Marcus du Sautoy
Mechanical culture is much cheaper than the human version, and perfectly adequate for a post-nuance transhuman age. Probably better.
Information from the publisher
Will a computer ever compose a symphony, write a prize-winning novel, or paint a masterpiece? And if so, would we be able to tell the difference?
As humans, we have an extraordinary ability to create works of art that elevate, expand and transform what it means to be alive.
Yet in many other areas, new developments in AI are shaking up the status quo, as we find out how many of the tasks humans engage in can be done equally well, if not better, by machines. But can machines be creative? Will they soon be able to learn from the art that moves us, and understand what distinguishes it from the mundane?
In The Creativity Code, Marcus du Sautoy examines the nature of creativity, as well as providing an essential guide into how algorithms work, and the mathematical rules underpinning them. He asks how much of our emotional response to art is a product of our brains reacting to pattern and structure, and exactly what it is to be creative in mathematics, art, language and music.
Marcus finds out how long it might be before machines come up with something creative, and whether they might jolt us into being more imaginative in turn. The result is a fascinating and very different exploration into both AI and the essence of what it means to be human.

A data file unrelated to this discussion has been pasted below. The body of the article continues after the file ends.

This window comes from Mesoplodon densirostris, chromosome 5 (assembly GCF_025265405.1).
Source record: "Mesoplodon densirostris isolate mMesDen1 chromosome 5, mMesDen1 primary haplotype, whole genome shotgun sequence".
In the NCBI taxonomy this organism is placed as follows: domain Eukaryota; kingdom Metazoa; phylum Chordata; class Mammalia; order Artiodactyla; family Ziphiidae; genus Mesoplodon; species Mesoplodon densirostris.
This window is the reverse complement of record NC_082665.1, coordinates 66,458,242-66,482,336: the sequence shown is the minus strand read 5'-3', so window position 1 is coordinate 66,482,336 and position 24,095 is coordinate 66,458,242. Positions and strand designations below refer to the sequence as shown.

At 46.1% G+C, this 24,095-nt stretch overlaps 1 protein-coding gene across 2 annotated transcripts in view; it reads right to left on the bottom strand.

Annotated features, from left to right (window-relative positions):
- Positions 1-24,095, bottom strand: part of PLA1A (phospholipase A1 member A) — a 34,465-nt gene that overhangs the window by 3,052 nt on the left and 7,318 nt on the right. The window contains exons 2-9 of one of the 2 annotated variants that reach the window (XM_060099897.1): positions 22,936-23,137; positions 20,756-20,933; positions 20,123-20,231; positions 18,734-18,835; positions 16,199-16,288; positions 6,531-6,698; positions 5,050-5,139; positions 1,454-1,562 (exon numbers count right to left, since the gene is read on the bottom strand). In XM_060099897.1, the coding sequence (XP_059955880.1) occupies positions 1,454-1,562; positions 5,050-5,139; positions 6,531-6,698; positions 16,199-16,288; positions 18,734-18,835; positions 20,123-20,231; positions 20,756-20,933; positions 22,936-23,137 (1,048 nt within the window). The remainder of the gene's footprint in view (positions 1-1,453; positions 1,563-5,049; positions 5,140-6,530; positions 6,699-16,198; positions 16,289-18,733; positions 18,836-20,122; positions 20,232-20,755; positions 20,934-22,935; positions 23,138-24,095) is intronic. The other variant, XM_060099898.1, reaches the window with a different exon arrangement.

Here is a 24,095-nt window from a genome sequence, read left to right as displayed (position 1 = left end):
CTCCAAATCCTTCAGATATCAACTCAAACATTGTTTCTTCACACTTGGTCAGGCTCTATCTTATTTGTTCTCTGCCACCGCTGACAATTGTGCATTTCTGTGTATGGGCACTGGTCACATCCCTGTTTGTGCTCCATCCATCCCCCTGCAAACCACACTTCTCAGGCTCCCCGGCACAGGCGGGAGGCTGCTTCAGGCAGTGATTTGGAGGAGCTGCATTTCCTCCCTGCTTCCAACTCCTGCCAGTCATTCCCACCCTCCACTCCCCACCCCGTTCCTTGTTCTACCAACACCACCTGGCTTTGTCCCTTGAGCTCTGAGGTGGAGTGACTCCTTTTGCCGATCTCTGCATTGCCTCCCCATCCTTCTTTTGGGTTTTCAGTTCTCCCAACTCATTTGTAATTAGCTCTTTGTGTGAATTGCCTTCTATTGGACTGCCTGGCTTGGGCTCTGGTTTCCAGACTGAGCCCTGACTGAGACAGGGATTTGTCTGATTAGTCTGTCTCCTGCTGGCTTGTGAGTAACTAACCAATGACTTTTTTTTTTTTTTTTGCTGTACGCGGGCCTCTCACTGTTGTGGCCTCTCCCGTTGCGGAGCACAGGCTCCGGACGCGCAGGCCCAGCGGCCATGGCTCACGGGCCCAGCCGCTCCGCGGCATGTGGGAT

‘What a wonderful, brilliant, joyous read! Marcus makes it seem so easy, and such fun, to begin to understand that which appears complex, frightening and beautiful, and the magic of being human’ – Philippe Sands
‘The Creativity Code is only partly a book about AI art. It is as much about how AI thinks and how it does mathematics – du Sautoy’s own special subject. And on these topics, he is thoughtful and illuminating’ The Times ‘Du Sautoy is […] the light-bearer, illuminating not only the work of coders and creators, but the mathematics of chaos that underpin art and our emotional responses to it’ – Hans Ulrich Obrist
‘Why could a machine one day not create a truly original work of art, write a moving poem, compose an opera or even discover a mathematical theorem? The answers, in this compelling and thought-provoking book by mathematician and musician, Marcus du Sautoy, can be found by breaking down what it actually means to be creative’ – Jim Al-Khalili
‘Fact-packed and funny, questioning what we mean by creative and unsettling the script about what it means to be human, The Creativity Code is a brilliant travel guide to the coming world of AI’ – Jeanette Winterson
‘Fascinating book … if all the experiences, hopes, dreams, visions, lusts, loves and hatreds that shape the human imagination amount to nothing more than a “code”, then sooner or later a machine will crack it. Indeed, Du Sautoy assembles an eclectic array of evidence to show how that’s happening even now’ – The Times
‘Absorbing study … eloquent and illuminating’ – Nature Magazine